Articles and Analysies
Will Dr. Lam Akol’s party succeed? By: Zechariah Manyok Biar, TEXAS, USA
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Jun 16, 2009 - 5:53:29 AM

Will Dr. Lam Akol’s party succeed?

By: Zechariah Manyok Biar, TEXAS, USA

After the announcement of Sudan People’s Liberation Movement-for Democratic Change (SPLM-DC) by its leader Dr. Lam Akol, I took my time to see how South Sudanese will react. The reaction is interesting. Some commentators call Dr. Akol a betrayer of South Sudan and they support their thoughts with evidence of 1991 split that was initiated by Dr. Akol, some say that National Congress Party is behind the formation of SPLM-DC, others are careful about the democratic rights of Dr. Akol even though they disagree with his policies, and others are supporting Dr. Akol wholeheartedly. The question that everybody has on his or her mind is whether Dr. Akol’s party will succeed or not.

In a nation that democracy is valued, it is always important to have at least two strong political parties so that they hold each other accountable for services they deliver to their citizens. Competition is good, that is why we like to watch two strong football teams. It would be very interesting to have two strong parties with different ideologies in South Sudan, but love freedom for marginalized people in Sudan.

In Dr. Akol’s statement for launching the party, which was published by South Sudan Nation on June 6, 2009, Dr. Akol accused SPLM mainstream of having no organizational and political work, having no specialized position papers on specific issues, having no political rallies held regularly even in the Capital of Southern Sudan, Juba, and having turned to unnecessary internal squabbles and exclusive politics by targeting some of its senior members and singling them out for character assassination. If these accusations are true, then SPLM will now correct itself to win Southerners to its side. SPLM will now start hearing the voices of the people if it were not hearing them. SPLM will also take good ideas and implement them immediately to maintain its popularity. That would be very good.

Dr. Akol also accused SPLM of being corrupt and incompetent because “Since its formation in 2005 up to March 2009,” as Dr. Akol argues, “the GOSS has received 6.5 billion US dollars in oil revenues and yet it has nothing to show for it in terms of provision of services let alone development.” If that is true, then GOSS will have to revise its performance. That is how democracy works.

Dr. Akol surprised me, however, by accusing SPLM of having “no excuse not to have implemented its vision of the New Sudan in the South.” I did not know that Dr. Akol was for New Sudan. If that is his position, then he is going to attract SPLM unionists to his party, making his party the real opposite of separatists in the mainstream SPLM party. Fascinating!

But the change of ideologies would be a political suicide for Dr. Akol if he is not ready to convince the people of why he changed positions.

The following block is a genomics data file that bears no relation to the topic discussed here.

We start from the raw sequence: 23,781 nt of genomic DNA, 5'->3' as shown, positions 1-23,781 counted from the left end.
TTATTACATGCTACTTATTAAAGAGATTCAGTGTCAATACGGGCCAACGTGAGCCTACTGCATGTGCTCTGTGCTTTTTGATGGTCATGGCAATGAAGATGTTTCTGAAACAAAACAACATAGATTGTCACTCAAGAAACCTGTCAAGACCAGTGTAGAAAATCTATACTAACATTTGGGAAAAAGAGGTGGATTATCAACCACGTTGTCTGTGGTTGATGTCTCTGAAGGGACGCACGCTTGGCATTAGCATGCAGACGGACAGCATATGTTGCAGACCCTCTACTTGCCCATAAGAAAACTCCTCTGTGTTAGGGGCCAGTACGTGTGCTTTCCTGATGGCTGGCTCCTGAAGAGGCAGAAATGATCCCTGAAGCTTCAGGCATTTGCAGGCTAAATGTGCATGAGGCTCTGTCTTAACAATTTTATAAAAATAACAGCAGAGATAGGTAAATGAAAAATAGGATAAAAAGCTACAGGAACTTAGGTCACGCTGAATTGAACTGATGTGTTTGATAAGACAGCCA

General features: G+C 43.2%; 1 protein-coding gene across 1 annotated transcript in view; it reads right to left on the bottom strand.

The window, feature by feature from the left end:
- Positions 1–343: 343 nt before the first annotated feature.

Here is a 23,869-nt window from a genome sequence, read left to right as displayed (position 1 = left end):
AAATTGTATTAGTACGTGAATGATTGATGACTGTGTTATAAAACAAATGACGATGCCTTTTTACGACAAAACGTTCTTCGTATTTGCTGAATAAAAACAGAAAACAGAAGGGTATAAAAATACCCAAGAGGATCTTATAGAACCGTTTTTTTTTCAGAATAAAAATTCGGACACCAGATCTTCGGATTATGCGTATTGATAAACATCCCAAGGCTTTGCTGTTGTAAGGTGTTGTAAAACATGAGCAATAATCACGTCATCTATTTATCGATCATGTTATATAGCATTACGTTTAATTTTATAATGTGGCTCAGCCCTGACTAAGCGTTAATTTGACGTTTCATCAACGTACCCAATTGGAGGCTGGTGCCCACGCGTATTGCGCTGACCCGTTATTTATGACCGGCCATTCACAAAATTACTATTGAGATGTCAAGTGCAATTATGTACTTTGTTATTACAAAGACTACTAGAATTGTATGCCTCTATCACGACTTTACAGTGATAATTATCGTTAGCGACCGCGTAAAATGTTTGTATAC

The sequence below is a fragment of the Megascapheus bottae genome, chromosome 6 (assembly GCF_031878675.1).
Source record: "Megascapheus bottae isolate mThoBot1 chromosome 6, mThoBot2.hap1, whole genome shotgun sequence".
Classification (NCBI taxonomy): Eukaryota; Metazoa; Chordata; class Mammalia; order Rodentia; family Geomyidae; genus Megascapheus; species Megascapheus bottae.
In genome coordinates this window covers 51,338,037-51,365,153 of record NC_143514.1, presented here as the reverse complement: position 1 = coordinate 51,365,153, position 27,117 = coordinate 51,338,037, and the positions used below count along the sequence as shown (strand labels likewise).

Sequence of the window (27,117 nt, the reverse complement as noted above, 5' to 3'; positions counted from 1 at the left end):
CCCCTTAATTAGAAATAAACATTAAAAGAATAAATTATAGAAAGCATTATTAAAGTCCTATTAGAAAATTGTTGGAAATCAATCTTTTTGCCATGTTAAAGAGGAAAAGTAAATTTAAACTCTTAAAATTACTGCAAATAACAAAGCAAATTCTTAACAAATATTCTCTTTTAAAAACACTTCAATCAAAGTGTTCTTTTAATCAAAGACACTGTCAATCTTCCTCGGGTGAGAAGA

Things become very opaque when it comes to Dr. Akol’s political philosophies. One of Dr. Akol’s philosophies is that “CPA has put us into a coalition partnership with the NCP and partners do not criticize each other in public, unless they want to break up the partnership.” Really! Is it true that political partners do not criticize themselves in public? I don’t understand this philosophy. Those who don’t understand this philosophy with me will not support Dr. Akol at this stage.

Another unclear position that many commentators quote is this: “On many occasions the SPLM has been ambivalent on national issues, such as the ICC’s indictment of the President, the last attack on Gaza, the deployment of UN troops in Darfur, etc,” Dr. Akol reasons. Dr. Justin Ambago Ramba called this concern crazy. He wrote, “Is it one of Akol’s concerns? Crazy world, I know you can call it politics, but this one is frankly crazy” (South Sudan Nation, June 8, 2009).

I agree with Dr. Ramba. It is crazy for Dr. Akol to support President Bashir against the ICC, knowing that President Bashir was indicted because of the killing of civilians in Darfur and condemning SPLM for having been ambivalent on the attack on Gaza. Are these the issues that Dr. Akol regards as “national issues?” How can his moral standing be justified on Gaza and not on the killing of civilians next door to him in Darfur? Maybe I got it wrong. But I think the killing of civilians anywhere is unacceptable. This position might prevent some people from joining Dr. Akol’s party.

All in all, Dr. Akol’s political philosophies are not yet clear. Those who will join him will do so not because they are convinced, but because they agree with him on the vision of New Sudan, which still is unclear. There are those who had been known as advocates of separation of South Sudan from North Sudan, but they are now supporting Dr. Akol. They will join Dr. Akol’s party for the same reason that Dr. Akol formed his party: politics.

The success or failure of Dr. Akol’s party is not yet clear. Time will tell.


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